Last night in Davies Symphony Hall, Music Director Michael Tilson Thomas (MTT) led the San Francisco Symphony (SFS), the SFS Chorus (Ragnar Bohlin, Director), and three vocal soloists, mezzo Sasha Cooke, tenor Nicholas Phan, and bass-baritone Luca Pisaroni, in a performance of Hector Berlioz’ Opus 17, “Roméo et Juliette,” which the composer called a “dramatic symphony.” This was the first of four performances of the final program of the 2016–17 season. Because this is a “choral symphony,” it is natural to seek out connections to Ludwig van Beethoven’s Opus 125 (“Choral”) symphony in D minor; but the primary inspiration seems to have been a performance of William Shakespeare’s Romeo and Juliet play (in David Garrick’s edited version) performed at the Odéon Theatre in Paris with a cast that included Harriet Smithson.
Berlioz was hopelessly smitten with Smithson; and she had inspired his Opus 14 “Symphonie fantastique.” They would eventually marry, after which they lived unhappily for several years. Berlioz began work on his Opus 17 in 1839, after the marriage but before the separation. The piece was given its first performance on November 24, 1839, after which Berlioz would work on revising the score until 1846.
What makes Opus 17 particularly interesting is that, while the Opus 14 symphony had a clearly-defined narrative line, Opus 17 is far from a “narration” of Shakespeare’s play. One might almost say that it amounts to a “view” of the plot; but that view is seen through a kaleidoscope, whose multiple reflections enlarge objects and distort them while blocking out other objects. The result is an epic panorama of symphonic and vocal sonorities, across which one encounters several key episodes from the plot along with almost as many minor ones. For example, Queen Mab shows up twice, first a tenor solo in the first movement and then in an orchestral scherzo in the fourth. Tybalt, on the other hand, is mentioned only in passing in the final movement.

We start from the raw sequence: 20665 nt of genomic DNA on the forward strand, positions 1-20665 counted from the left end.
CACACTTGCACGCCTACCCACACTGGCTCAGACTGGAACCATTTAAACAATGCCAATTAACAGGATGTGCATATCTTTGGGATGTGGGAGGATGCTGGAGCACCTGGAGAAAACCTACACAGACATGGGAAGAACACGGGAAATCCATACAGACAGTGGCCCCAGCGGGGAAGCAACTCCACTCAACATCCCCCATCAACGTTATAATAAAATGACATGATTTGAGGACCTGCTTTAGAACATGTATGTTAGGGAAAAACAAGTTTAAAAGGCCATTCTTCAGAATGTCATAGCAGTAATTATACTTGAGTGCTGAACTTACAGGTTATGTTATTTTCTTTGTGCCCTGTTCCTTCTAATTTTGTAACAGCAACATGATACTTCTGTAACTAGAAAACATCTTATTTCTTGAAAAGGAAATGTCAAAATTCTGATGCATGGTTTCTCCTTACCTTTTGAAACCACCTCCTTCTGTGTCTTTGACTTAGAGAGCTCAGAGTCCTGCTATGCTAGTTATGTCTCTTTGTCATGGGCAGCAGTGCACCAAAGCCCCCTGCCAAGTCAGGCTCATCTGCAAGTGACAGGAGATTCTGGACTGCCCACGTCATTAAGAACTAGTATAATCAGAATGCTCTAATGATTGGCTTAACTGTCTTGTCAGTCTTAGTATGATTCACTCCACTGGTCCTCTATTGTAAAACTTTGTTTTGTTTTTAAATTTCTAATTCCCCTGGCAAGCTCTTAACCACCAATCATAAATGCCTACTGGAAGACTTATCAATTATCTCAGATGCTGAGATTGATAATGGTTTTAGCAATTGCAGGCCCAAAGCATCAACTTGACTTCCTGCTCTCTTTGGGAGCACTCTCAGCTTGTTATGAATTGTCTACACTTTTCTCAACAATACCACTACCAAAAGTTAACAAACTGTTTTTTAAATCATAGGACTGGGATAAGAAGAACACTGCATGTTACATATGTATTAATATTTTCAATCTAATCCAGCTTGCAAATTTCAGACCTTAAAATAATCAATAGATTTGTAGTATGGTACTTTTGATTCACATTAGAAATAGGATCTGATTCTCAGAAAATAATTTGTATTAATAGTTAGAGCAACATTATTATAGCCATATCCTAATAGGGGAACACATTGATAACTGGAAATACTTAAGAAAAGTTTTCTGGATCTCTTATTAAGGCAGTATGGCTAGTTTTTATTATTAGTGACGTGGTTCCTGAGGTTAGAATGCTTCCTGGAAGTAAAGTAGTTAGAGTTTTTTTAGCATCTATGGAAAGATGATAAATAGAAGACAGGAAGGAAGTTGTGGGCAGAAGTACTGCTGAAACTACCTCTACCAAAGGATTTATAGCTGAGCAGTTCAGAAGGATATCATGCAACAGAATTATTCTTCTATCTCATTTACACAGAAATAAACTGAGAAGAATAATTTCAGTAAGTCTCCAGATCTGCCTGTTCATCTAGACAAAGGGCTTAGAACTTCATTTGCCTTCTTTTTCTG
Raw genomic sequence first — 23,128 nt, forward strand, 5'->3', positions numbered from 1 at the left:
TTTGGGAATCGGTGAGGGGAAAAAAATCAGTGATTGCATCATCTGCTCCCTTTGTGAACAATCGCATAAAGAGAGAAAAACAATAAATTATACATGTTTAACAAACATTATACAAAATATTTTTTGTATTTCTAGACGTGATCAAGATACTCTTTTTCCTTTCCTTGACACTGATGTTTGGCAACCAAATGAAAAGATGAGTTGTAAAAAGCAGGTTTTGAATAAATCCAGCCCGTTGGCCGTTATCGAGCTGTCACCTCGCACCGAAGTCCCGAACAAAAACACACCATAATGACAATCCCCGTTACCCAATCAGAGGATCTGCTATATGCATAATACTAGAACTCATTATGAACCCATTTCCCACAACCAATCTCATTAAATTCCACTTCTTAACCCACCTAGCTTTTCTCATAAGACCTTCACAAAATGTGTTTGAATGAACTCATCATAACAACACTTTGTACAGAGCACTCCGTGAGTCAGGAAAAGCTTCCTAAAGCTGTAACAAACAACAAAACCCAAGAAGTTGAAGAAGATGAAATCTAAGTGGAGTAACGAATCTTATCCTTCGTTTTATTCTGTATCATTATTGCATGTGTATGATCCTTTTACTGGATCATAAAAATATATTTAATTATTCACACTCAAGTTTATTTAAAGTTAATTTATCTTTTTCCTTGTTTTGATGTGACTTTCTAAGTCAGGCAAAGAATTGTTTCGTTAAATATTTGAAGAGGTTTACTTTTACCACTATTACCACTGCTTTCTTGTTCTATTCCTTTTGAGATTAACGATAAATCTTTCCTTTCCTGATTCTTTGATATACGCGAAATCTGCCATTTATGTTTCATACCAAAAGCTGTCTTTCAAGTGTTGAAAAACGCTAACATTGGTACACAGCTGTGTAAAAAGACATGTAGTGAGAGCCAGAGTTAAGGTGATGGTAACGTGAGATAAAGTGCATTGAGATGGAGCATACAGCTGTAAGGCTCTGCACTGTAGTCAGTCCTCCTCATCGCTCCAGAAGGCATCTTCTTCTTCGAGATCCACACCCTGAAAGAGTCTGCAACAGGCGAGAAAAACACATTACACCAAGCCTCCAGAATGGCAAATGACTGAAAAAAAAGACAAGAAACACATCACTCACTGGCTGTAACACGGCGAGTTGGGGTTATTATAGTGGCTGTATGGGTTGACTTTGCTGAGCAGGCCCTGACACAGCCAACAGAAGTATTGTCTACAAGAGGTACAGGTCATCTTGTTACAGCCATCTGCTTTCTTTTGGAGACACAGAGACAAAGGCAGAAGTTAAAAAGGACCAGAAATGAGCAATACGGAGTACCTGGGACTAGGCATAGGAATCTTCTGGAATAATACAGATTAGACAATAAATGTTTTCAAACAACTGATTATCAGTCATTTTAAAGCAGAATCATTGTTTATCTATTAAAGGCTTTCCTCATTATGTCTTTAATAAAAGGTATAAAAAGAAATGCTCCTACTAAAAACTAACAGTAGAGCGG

Shakespeare’s play is so well known that no one need worry very much about the absence of a direct encounter with the plot. More important is how the musical resources trigger memories of that plot and how performance enables that triggering. From that point of view, it was almost impossible to find any faults in how MTT led his resources to present Berlioz’ score. As he had done with the Opus 14 symphony, Berlioz provided descriptions for his seven movements. These were effectively translated from the handbill (shown below) for the first performance and included in the program book, as were the French texts by Émile Deschamps and English translations by David Cairns. Those translations were also projected as surtitles, but the program book was much more helpful for providing context.
Handbill for the first performance of Berlioz' Opus 17 (from Wikimedia Commons, public domain)
The primary virtue of last night’s performance was the clarity with which all the elements of Berlioz’ score were presented to the attentive listener. That same handbill enumerated 201 performers, 100 in the orchestra, the three vocal soloists, a twelve-voice chorus for the prologue, and separate choruses for the Capulets (42 voices) and the Montagues (44 voices). Between the sheer magnitude of those resources and Berlioz’ style, which frequently relied on laying out a series of fragmented impressions without very much structural or rhetorical glue, effective presentation poses any number of challenges. Nevertheless, MTT always seemed to know where to guide the ear through the landscape of all of those fragments, whether they involved accompanying the mezzo with only four cellos or negotiating the fugal counterpoint that arises every time the Capulets and the Montagues go at each other.
Cooke’s solo, by the way, not only never involves any of Shakespeare’s words but also references him explicitly! Similarly, Phan’s solo cites Mercutio before launching into his account of Queen Mab. Pisaroni was the only soloist to take on a narrative role, that of Friar Laurence, who also assumes some of the narrative duties that Shakespeare had assigned to Prince Escalus. Here again, however, it was the clarity of these soloists’ respective deliveries that guided the listener through the maze of Berlioz’ highly personal impressions of Shakespeare’s play.
The same can be said of how the SFS Chorus was managed. The reduced chorus for the Prologue took the center of the terrace seating. That meant that the Capulets and Montagues could be separated to the left and right (not that I was ever able to distinguish which was which). MTT always found the right way to balance choral and instrumental resources, making it easy for the listener to appreciate how text worked with music to define the landscape of the composer’s impressions. This all made for a thoroughly memorable evening that situated Berlioz in the best possible light for appreciating this massive undertaking.